‘Fu­ri­ous 7’ is poised for win at China box of­fice

Hit film sets na­tion’s sin­gle-day rev­enue record and may beat ‘Trans­form­ers’ haul.

Los Angeles Times - - BUSINESS - By Julie Maki­nen

The hit ac­tion movie “Fu­ri­ous 7” has a good shot at sur­pass­ing the all-time China box-of­fice record set last sum­mer by “Trans­form­ers: Age of Ex­tinc­tion.”

The Uni­ver­sal Pic­tures film, the lat­est in the “Fast & Fu­ri­ous” fran­chise, opened Sun­day and brought in $61.3 mil­lion in its first 24 hours alone, ac­cord­ing to film in­dus­try con­sult­ing firm Arti- san Gate­way. That’s a sin­gle-day record for the coun­try, and more than dou­ble what the fourth “Trans­form­ers” brought in on its open­ing day in June.

World­wide, “Fu­ri­ous 7” has al­ready crossed the $800-mil­lion mark, with $255 mil­lion of the to­tal com­ing from U.S.-Canada ticket sales. By com­par­i­son, “Trans­form­ers” col­lected $305.9 mil­lion in China.

China has be­come an in­creas­ingly im­por­tant source of rev­enue for U.S. stu­dios. Last year, box-of­fice rev­enue for the world’s most pop­u­lous na­tion jumped 34% to $4.8 bil­lion, help­ing the in­dus­try set a global box-of­fice

record in 2014, ac­cord­ing to the Mo­tion Pic­ture Assn. of Amer­ica.

The na­tion still has a ways to go be­fore it matches the U.S. and Canada, where movies gen­er­ated $10.3 bil­lion in ticket sales last year. But an­a­lysts project that the coun­try will sur­pass the U.S. to be­come the top box-of­fice ter­ri­tory within a few years.

Boom­ing Chi­nese ticket sales have fu­eled mul­ti­ple deals be­tween U.S. film stu­dios and Chi­nese com­pa­nies.

This month, Chi­nese film pro­duc­tion com­pany Huayi Bros. Me­dia Corp. closed a ma­jor film slate deal with pro­ducer Robert Si­monds’ new movie and tele­vi­sion stu­dio, STX En­ter­tain­ment. China’s Hu­nan TV & Broad­cast In­ter­me­di­ary Co. last month said it would give Santa Mon­ica film stu­dio Lion­s­gate as much as $375 mil­lion in pro­duc­tion fi­nanc­ing over the next three years.

“Fu­ri­ous 7,” star­ring Vin Diesel, Ja­son Statham, Michelle Ro­driguez and the late Paul Walker, won’t be fac­ing any se­ri­ous Hol­ly­wood tent-pole com­pe­ti­tion at China’s box of­fice for the next few weeks and will play through the na­tion’s three­day hol­i­day May 1-3, said Ar­ti­san Pres­i­dent Rance Pow.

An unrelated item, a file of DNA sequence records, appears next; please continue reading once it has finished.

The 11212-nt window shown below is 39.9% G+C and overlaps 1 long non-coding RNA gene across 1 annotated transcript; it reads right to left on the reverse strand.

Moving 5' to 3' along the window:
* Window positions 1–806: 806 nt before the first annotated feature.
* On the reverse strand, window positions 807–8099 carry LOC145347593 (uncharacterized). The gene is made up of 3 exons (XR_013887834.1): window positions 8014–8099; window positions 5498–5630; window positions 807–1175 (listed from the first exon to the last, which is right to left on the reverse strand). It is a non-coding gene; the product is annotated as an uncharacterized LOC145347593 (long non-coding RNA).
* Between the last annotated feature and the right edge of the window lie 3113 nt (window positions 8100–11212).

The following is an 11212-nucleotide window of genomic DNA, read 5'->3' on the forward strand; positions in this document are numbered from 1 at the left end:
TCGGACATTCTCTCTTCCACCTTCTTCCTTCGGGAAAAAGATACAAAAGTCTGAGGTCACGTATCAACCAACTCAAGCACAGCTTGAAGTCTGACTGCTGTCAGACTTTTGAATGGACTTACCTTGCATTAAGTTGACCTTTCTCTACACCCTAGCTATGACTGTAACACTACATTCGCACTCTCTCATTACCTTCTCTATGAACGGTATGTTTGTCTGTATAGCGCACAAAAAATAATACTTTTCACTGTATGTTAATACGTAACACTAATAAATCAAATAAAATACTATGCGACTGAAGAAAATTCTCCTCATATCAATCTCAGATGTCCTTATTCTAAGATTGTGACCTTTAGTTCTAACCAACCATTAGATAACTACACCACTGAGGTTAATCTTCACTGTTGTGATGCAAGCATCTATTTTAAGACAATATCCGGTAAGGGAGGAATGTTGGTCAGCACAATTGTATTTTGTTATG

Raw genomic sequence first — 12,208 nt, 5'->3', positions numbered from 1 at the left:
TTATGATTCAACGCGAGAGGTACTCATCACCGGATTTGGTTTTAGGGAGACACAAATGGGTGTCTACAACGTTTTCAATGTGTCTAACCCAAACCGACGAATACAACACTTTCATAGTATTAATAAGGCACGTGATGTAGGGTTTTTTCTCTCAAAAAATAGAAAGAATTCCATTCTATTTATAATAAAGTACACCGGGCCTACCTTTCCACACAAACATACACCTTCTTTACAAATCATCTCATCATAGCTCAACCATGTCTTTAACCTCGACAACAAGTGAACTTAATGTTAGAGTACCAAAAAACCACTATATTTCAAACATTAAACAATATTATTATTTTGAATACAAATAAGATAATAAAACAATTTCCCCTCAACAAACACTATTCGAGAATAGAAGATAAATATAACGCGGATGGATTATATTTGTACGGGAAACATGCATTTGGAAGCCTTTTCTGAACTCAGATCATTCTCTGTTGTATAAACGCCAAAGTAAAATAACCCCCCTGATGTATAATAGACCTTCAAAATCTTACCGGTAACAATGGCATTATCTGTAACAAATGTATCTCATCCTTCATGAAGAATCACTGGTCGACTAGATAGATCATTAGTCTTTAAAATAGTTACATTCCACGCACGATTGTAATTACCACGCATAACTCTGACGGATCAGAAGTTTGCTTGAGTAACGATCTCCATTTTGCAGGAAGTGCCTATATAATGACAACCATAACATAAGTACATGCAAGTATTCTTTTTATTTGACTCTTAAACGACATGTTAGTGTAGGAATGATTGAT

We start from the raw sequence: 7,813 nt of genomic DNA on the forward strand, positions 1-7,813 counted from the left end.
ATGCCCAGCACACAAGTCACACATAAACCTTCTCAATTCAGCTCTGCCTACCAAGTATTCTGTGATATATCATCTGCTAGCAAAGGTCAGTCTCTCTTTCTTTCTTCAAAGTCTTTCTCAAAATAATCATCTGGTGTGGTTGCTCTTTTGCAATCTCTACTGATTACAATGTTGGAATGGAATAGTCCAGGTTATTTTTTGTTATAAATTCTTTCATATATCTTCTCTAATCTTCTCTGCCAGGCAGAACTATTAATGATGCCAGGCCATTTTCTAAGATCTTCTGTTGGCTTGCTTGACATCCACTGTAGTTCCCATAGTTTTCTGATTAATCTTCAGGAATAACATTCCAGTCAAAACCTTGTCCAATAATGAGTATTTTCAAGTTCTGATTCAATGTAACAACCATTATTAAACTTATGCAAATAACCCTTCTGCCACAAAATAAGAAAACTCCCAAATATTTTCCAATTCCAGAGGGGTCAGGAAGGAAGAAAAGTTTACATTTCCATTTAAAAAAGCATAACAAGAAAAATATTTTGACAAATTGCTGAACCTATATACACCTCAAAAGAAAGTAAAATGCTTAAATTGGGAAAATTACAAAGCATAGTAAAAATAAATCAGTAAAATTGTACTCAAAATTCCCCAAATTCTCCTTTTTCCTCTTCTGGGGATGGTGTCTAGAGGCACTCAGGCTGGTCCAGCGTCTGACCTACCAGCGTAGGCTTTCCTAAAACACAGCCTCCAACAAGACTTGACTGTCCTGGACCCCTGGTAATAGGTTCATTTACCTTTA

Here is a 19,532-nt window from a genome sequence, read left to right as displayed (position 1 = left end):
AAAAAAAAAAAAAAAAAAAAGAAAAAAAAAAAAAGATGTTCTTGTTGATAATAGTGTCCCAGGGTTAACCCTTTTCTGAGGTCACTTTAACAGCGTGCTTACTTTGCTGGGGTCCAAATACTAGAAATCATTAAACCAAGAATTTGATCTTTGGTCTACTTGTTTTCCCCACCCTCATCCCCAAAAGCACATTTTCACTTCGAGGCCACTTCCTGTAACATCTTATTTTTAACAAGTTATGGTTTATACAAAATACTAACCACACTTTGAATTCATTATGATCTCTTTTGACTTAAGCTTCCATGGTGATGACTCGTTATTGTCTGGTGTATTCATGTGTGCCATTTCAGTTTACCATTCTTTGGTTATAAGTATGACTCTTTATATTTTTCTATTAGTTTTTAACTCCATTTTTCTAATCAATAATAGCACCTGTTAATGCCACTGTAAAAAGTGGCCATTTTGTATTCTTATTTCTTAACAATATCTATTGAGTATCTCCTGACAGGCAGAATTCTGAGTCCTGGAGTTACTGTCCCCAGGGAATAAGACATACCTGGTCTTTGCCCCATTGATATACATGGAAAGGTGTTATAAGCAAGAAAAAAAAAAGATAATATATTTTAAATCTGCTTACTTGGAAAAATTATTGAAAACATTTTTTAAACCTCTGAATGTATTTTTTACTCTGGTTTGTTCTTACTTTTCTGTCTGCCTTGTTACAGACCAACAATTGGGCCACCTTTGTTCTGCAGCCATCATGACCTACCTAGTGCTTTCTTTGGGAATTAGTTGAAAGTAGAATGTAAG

The next big Hol­ly­wood re­lease, Marvel’s “Avengers: Age of Ul­tron” is slated to ar­rive May 12 in China, though there are a num­ber of smaller films that could present road bumps for “Fu­ri­ous 7,” in­clud­ing Arnold Sch­warzeneg­ger’s “Sab­o­tage,” and the Dream­Works An­i­ma­tion film “Home.”

The “Fast & Fu­ri­ous” fran­chise has built up a sig­nif­i­cant fan base in China since the fourth film in the se­ries was re­leased in the­aters in 2009 as China’s film in­dus­try was just tak­ing off. That movie brought in $4.5 mil­lion, and the fifth movie in the fran­chise, re­leased two years later, earned $41.6 mil­lion. “Fast & Fu­ri­ous 6” took in $66.8 mil­lion in China in 2013, Pow said — nearly $5.5 mil­lion more than the new film earned in a day.

In late March, Uni­ver­sal brought Diesel, Statham and Ro­driguez to China to pro­mote the film, stok­ing in­ter­est, Pow said. The movie has also ben­e­fited from strong fan sen­ti­ment for Walker, who died in a car ac­ci­dent in 2013 while “Fu­ri­ous 7” was in pro­duc­tion. And the gen­eral growth of car cul­ture in China in re­cent years, with a boom­ing mid­dle and up­per class now hav­ing the means to pur­chase and ac­ces­sorize au­to­mo­biles, has cre­ated strong in­ter­est in car-themed films.

But whether Chi­nese au­thor­i­ties will put the brakes on “Fu­ri­ous 7” re­mains to be seen, said writer-pro­ducer Robert Cain, a long­time ob­server of China’s film in­dus­try.

“A ma­jor ques­tion ‘Fu­ri­ous 7’s’ box-of­fice bo­nanza brings up is whether the Chi­nese film au­thor­i­ties at SARFT [the State Ad­min­is­tra­tion of Ra­dio, Film and Tele­vi­sion] will deploy their mar­ket-man­age­ment tac­tics to ac­tively crimp the re­turns of up­com­ing Hol­ly­wood re­leases, in or­der to save face for lo­cally made Chi­nese films,” Cain wrote on his Chi­nafilm­biz blog.

Cain said the pow­er­ful start for “Fu­ri­ous 7” has raised ex­pec­ta­tions for “Avengers” and that one of those two ti­tles is likely to be the 2015 China box-of­fice champ.

“Up un­til last week the con­sen­sus for ’Avengers’ was for a $175 mil­lion to $200 mil­lion [gross]; now that fig­ure looks rel­a­tively unim­pres­sive,” Cain wrote. “Still, Marvel and Dis­ney should hold off on mak­ing any victory laps un­til SARFT re­veals its hand.”

De­spite be­ing in Chi­nese the­aters only one day last week, “Fu­ri­ous 7” eas­ily lapped the com­pe­ti­tion. In sec­ond place was the Chi­nese spe­cial forces film “Wolf War­riors,” di­rected by and star­ring mar­tial artist Wu Jing, which added $36.6 mil­lion to its earn­ings, bring­ing its cu­mu­la­tive gross to more than $70 mil­lion.

In the No. 3 spot for the seven days end­ing Sun­day was the TV spinoff “Let’s Get Mar­ried,” which took in nearly $20.2 mil­lion, bring­ing its to­tal gross to $44 mil­lion.

Round­ing out the top five films were 20th Cen­tury Fox’s “Kings­man: The Se­cret Ser­vice,” which has taken in $71.7 mil­lion since late March, and the Bel­gian an­i­mated film “The House of Magic” (about a cat’s ef­forts to save his adopted house­hold from a ne­far­i­ous real es­tate agent), which has earned $6.4 mil­lion to date.

Mark Schiefelbein As­so­ci­ated Press

“FU­RI­OUS 7” fans wait with posters of Ja­son Statham be­fore a pro­mo­tional event for the film in Bei­jing.

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